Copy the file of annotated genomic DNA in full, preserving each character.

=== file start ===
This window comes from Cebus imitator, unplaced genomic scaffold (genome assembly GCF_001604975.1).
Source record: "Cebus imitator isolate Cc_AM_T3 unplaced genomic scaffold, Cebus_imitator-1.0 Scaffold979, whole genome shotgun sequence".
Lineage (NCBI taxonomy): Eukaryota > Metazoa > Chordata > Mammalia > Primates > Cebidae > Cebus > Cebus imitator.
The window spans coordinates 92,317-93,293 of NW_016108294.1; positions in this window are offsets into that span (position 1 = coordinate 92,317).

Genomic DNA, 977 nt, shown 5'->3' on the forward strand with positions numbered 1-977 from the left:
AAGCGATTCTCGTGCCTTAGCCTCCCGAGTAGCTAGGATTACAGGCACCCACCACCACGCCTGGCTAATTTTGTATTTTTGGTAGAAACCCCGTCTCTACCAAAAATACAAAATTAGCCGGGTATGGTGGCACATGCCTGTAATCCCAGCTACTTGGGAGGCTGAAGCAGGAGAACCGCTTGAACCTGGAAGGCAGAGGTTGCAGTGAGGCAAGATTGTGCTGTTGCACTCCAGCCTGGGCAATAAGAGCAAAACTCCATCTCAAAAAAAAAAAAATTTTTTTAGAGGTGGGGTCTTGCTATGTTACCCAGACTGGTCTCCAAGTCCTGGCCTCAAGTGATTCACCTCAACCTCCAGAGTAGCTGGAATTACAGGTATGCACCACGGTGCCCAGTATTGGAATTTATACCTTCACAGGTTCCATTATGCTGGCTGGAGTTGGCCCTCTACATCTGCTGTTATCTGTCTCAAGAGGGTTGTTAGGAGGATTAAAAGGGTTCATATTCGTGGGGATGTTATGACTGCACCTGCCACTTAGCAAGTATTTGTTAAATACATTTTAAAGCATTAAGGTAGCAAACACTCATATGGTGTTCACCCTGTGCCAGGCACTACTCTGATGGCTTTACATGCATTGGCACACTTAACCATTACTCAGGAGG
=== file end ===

This window comes from Cebus imitator, unplaced genomic scaffold (genome assembly GCF_001604975.1).
Source record: "Cebus imitator isolate Cc_AM_T3 unplaced genomic scaffold, Cebus_imitator-1.0 Scaffold979, whole genome shotgun sequence".
Lineage (NCBI taxonomy): Eukaryota > Metazoa > Chordata > Mammalia > Primates > Cebidae > Cebus > Cebus imitator.
The window spans coordinates 92,317-93,293 of NW_016108294.1; positions in this window are offsets into that span (position 1 = coordinate 92,317).

Genomic DNA, 977 nt, shown 5'->3' on the forward strand with positions numbered 1-977 from the left:
AAGCGATTCTCGTGCCTTAGCCTCCCGAGTAGCTAGGATTACAGGCACCCACCACCACGCCTGGCTAATTTTGTATTTTTGGTAGAAACCCCGTCTCTACCAAAAATACAAAATTAGCCGGGTATGGTGGCACATGCCTGTAATCCCAGCTACTTGGGAGGCTGAAGCAGGAGAACCGCTTGAACCTGGAAGGCAGAGGTTGCAGTGAGGCAAGATTGTGCTGTTGCACTCCAGCCTGGGCAATAAGAGCAAAACTCCATCTCAAAAAAAAAAAAATTTTTTTAGAGGTGGGGTCTTGCTATGTTACCCAGACTGGTCTCCAAGTCCTGGCCTCAAGTGATTCACCTCAACCTCCAGAGTAGCTGGAATTACAGGTATGCACCACGGTGCCCAGTATTGGAATTTATACCTTCACAGGTTCCATTATGCTGGCTGGAGTTGGCCCTCTACATCTGCTGTTATCTGTCTCAAGAGGGTTGTTAGGAGGATTAAAAGGGTTCATATTCGTGGGGATGTTATGACTGCACCTGCCACTTAGCAAGTATTTGTTAAATACATTTTAAAGCATTAAGGTAGCAAACACTCATATGGTGTTCACCCTGTGCCAGGCACTACTCTGATGGCTTTACATGCATTGGCACACTTAACCATTACTCAGGAGG